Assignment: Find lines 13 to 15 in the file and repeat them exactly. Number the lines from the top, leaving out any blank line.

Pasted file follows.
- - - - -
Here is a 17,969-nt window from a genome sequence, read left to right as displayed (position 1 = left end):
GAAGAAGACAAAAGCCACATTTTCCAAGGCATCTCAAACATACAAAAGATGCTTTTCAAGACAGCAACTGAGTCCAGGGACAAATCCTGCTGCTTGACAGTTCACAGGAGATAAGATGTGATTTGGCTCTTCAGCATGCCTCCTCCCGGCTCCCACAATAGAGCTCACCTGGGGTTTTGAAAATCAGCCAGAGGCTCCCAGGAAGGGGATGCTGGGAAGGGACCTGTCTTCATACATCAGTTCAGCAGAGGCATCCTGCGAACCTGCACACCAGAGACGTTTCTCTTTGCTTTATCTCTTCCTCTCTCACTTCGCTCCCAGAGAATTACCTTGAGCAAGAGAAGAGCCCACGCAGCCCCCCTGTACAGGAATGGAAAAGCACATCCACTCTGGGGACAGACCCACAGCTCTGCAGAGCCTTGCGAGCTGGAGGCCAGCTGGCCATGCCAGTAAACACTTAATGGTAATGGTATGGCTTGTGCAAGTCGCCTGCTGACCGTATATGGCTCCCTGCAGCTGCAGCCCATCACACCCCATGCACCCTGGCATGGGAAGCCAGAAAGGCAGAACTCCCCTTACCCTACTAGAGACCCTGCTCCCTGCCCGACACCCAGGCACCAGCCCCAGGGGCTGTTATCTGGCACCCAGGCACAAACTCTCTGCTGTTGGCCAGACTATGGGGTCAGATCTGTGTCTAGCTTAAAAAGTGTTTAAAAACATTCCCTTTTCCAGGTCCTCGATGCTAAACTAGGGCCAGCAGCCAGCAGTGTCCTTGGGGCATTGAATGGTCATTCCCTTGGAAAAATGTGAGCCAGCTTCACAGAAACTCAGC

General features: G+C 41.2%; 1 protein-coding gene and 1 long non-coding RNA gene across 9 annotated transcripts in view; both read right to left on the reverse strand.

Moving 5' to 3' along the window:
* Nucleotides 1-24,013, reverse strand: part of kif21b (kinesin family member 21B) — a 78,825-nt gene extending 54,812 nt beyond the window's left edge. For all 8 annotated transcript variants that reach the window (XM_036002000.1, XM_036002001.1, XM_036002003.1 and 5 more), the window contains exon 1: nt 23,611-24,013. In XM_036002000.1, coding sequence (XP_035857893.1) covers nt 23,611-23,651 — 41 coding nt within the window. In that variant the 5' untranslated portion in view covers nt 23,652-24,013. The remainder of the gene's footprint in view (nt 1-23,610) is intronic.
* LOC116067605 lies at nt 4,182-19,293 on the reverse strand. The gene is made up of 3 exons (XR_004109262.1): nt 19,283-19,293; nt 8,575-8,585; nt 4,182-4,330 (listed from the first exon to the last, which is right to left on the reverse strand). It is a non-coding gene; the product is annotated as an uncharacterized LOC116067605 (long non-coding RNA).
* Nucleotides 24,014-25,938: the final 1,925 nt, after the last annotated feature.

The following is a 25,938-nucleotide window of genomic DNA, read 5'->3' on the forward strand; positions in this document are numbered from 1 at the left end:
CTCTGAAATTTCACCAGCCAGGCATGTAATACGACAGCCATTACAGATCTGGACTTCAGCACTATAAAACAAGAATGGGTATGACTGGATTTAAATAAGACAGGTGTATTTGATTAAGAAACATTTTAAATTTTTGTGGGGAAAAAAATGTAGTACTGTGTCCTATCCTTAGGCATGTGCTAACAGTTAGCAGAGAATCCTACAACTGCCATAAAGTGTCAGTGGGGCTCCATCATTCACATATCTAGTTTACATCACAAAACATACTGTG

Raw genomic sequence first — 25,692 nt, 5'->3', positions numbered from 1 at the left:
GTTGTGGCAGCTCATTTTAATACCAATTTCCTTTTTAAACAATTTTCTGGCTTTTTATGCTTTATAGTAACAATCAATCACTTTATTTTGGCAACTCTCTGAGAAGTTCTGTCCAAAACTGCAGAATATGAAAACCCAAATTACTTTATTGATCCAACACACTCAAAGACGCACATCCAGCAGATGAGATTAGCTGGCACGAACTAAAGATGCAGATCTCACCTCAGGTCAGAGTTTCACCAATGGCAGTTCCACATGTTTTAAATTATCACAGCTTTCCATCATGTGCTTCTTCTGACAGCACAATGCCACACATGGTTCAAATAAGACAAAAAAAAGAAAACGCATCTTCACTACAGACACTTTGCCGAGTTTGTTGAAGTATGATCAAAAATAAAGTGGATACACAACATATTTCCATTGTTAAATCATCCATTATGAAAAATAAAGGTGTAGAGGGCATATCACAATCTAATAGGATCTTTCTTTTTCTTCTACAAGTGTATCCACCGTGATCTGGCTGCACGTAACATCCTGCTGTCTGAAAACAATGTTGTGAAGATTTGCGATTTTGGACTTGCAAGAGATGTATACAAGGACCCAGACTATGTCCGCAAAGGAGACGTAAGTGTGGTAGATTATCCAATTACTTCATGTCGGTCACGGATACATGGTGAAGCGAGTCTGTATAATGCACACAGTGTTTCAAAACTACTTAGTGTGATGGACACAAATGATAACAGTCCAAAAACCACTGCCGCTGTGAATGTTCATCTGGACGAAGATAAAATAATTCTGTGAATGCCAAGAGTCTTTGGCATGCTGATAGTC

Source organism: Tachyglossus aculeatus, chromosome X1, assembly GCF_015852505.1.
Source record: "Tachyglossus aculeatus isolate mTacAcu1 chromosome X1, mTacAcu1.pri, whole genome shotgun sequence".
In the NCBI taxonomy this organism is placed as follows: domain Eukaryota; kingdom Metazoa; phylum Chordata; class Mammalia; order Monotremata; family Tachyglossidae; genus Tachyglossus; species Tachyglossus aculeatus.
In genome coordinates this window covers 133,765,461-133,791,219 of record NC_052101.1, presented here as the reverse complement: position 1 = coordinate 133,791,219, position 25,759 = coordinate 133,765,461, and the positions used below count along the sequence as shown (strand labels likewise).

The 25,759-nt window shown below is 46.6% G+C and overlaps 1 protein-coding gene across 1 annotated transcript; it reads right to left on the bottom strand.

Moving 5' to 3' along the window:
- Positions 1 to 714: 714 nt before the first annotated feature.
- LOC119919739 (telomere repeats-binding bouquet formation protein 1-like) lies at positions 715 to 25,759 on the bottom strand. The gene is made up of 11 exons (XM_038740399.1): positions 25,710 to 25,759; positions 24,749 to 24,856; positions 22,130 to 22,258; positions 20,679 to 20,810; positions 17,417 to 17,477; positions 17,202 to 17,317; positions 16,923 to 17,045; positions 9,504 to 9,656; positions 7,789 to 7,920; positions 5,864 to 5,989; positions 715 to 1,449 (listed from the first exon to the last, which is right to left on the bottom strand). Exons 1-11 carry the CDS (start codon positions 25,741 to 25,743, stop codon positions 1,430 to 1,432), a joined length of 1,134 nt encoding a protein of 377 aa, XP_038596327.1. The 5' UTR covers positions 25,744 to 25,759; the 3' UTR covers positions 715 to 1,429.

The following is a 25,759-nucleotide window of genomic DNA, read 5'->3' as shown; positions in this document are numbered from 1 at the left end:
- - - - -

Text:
Source record: "Tachyglossus aculeatus isolate mTacAcu1 chromosome X1, mTacAcu1.pri, whole genome shotgun sequence".
In the NCBI taxonomy this organism is placed as follows: domain Eukaryota; kingdom Metazoa; phylum Chordata; class Mammalia; order Monotremata; family Tachyglossidae; genus Tachyglossus; species Tachyglossus aculeatus.
In genome coordinates this window covers 133,765,461-133,791,219 of record NC_052101.1, presented here as the reverse complement: position 1 = coordinate 133,791,219, position 25,759 = coordinate 133,765,461, and the positions used below count along the sequence as shown (strand labels likewise).